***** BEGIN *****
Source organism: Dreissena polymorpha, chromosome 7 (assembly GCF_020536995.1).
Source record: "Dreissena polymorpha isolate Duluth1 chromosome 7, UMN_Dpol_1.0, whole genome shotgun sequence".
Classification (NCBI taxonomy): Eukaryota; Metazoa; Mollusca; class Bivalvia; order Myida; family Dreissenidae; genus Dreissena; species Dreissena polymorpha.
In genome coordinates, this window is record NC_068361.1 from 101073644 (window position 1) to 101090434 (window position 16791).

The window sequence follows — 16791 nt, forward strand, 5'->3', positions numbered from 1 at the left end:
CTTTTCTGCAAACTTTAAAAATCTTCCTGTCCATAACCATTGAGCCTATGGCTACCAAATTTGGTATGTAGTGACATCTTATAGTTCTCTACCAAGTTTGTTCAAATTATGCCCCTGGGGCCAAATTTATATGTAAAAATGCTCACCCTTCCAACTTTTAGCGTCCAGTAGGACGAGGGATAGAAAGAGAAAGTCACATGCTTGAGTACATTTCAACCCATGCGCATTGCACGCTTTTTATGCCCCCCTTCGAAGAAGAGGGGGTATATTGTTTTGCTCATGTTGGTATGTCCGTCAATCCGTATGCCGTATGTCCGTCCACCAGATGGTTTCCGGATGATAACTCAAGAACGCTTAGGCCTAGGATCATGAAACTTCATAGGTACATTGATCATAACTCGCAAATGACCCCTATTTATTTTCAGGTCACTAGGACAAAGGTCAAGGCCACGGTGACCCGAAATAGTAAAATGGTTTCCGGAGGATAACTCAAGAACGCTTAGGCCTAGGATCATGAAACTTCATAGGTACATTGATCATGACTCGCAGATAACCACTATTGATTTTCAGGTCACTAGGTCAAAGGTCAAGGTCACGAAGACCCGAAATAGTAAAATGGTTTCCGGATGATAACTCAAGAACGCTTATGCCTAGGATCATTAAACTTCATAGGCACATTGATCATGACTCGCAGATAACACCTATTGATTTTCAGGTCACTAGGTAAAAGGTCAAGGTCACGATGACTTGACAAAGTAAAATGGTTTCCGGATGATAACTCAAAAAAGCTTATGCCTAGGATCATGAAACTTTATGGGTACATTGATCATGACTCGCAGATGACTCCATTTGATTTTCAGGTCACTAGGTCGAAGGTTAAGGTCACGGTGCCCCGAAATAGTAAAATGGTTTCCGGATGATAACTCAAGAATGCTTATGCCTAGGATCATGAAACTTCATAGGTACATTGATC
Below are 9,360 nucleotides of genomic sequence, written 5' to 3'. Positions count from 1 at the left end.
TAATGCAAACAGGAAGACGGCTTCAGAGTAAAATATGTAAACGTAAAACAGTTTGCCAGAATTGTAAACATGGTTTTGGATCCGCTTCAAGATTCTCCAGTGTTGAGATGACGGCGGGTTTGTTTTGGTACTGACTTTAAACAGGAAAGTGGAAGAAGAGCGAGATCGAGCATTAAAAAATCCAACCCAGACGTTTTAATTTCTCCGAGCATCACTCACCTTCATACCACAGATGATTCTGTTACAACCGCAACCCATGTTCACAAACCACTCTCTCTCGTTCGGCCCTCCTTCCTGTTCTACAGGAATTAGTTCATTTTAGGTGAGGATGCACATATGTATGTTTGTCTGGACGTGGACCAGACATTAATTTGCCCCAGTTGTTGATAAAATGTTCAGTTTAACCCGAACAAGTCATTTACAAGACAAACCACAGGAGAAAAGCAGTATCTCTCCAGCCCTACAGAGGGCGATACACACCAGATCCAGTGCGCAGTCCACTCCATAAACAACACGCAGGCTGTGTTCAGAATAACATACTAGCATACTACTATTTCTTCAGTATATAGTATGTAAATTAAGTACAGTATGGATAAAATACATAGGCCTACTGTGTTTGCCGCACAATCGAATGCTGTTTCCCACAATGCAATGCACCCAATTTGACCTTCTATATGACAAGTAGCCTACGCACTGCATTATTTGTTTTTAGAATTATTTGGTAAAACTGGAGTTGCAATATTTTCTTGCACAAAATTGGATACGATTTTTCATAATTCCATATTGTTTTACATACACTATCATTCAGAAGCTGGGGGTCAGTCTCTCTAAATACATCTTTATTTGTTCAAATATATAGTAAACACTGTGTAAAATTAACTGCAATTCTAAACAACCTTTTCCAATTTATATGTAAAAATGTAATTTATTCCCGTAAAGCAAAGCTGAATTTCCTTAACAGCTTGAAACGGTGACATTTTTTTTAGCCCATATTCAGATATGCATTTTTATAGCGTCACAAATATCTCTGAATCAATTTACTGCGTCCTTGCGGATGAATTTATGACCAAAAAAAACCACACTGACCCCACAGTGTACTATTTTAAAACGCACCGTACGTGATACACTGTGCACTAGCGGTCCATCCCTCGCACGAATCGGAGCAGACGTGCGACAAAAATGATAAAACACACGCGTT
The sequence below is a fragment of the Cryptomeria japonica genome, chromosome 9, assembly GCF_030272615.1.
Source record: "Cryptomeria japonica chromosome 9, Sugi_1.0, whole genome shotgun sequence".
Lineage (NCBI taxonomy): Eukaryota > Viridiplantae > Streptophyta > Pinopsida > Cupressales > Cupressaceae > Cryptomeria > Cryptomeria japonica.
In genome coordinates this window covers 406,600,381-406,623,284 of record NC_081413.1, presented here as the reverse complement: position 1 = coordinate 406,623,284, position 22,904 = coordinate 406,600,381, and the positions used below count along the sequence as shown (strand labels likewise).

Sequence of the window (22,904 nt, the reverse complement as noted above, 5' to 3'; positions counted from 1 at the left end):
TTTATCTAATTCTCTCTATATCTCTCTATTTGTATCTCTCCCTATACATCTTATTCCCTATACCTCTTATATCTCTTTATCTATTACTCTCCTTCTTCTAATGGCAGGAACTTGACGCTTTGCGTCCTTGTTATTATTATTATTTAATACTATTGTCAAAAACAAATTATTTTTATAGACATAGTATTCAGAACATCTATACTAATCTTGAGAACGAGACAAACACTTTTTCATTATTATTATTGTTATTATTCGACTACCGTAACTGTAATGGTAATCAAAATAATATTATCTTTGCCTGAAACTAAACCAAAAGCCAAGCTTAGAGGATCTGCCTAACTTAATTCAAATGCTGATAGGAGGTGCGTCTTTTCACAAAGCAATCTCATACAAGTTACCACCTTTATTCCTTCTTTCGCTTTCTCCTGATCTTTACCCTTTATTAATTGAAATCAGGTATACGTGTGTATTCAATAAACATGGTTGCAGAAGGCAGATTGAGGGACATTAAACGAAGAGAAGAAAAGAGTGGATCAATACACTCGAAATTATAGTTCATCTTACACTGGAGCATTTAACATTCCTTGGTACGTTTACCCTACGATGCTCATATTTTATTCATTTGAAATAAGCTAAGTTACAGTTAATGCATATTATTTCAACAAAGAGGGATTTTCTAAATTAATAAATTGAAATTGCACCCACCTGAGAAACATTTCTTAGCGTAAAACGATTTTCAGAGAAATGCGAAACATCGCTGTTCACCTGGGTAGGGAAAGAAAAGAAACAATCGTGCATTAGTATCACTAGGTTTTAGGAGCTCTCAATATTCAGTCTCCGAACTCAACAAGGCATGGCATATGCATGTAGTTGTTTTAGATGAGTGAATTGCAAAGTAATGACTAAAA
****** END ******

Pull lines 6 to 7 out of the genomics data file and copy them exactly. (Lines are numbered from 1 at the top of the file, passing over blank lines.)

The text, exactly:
CTTTTCTGCAAACTTTAAAAATCTTCCTGTCCATAACCATTGAGCCTATGGCTACCAAATTTGGTATGTAGTGACATCTTATAGTTCTCTACCAAGTTTGTTCAAATTATGCCCCTGGGGCCAAATTTATATGTAAAAATGCTCACCCTTCCAACTTTTAGCGTCCAGTAGGACGAGGGATAGAAAGAGAAAGTCACATGCTTGAGTACATTTCAACCCATGCGCATTGCACGCTTTTTATGCCCCCCTTCGAAGAAGAGGGGGTATATTGTTTTGCTCATGTTGGTATGTCCGTCAATCCGTATGCCGTATGTCCGTCCACCAGATGGTTTCCGGATGATAACTCAAGAACGCTTAGGCCTAGGATCATGAAACTTCATAGGTACATTGATCATAACTCGCAAATGACCCCTATTTATTTTCAGGTCACTAGGACAAAGGTCAAGGCCACGGTGACCCGAAATAGTAAAATGGTTTCCGGAGGATAACTCAAGAACGCTTAGGCCTAGGATCATGAAACTTCATAGGTACATTGATCATGACTCGCAGATAACCACTATTGATTTTCAGGTCACTAGGTCAAAGGTCAAGGTCACGAAGACCCGAAATAGTAAAATGGTTTCCGGATGATAACTCAAGAACGCTTATGCCTAGGATCATTAAACTTCATAGGCACATTGATCATGACTCGCAGATAACACCTATTGATTTTCAGGTCACTAGGTAAAAGGTCAAGGTCACGATGACTTGACAAAGTAAAATGGTTTCCGGATGATAACTCAAAAAAGCTTATGCCTAGGATCATGAAACTTTATGGGTACATTGATCATGACTCGCAGATGACTCCATTTGATTTTCAGGTCACTAGGTCGAAGGTTAAGGTCACGGTGCCCCGAAATAGTAAAATGGTTTCCGGATGATAACTCAAGAATGCTTATGCCTAGGATCATGAAACTTCATAGGTACATTGATC
Below are 9,360 nucleotides of genomic sequence, written 5' to 3'. Positions count from 1 at the left end.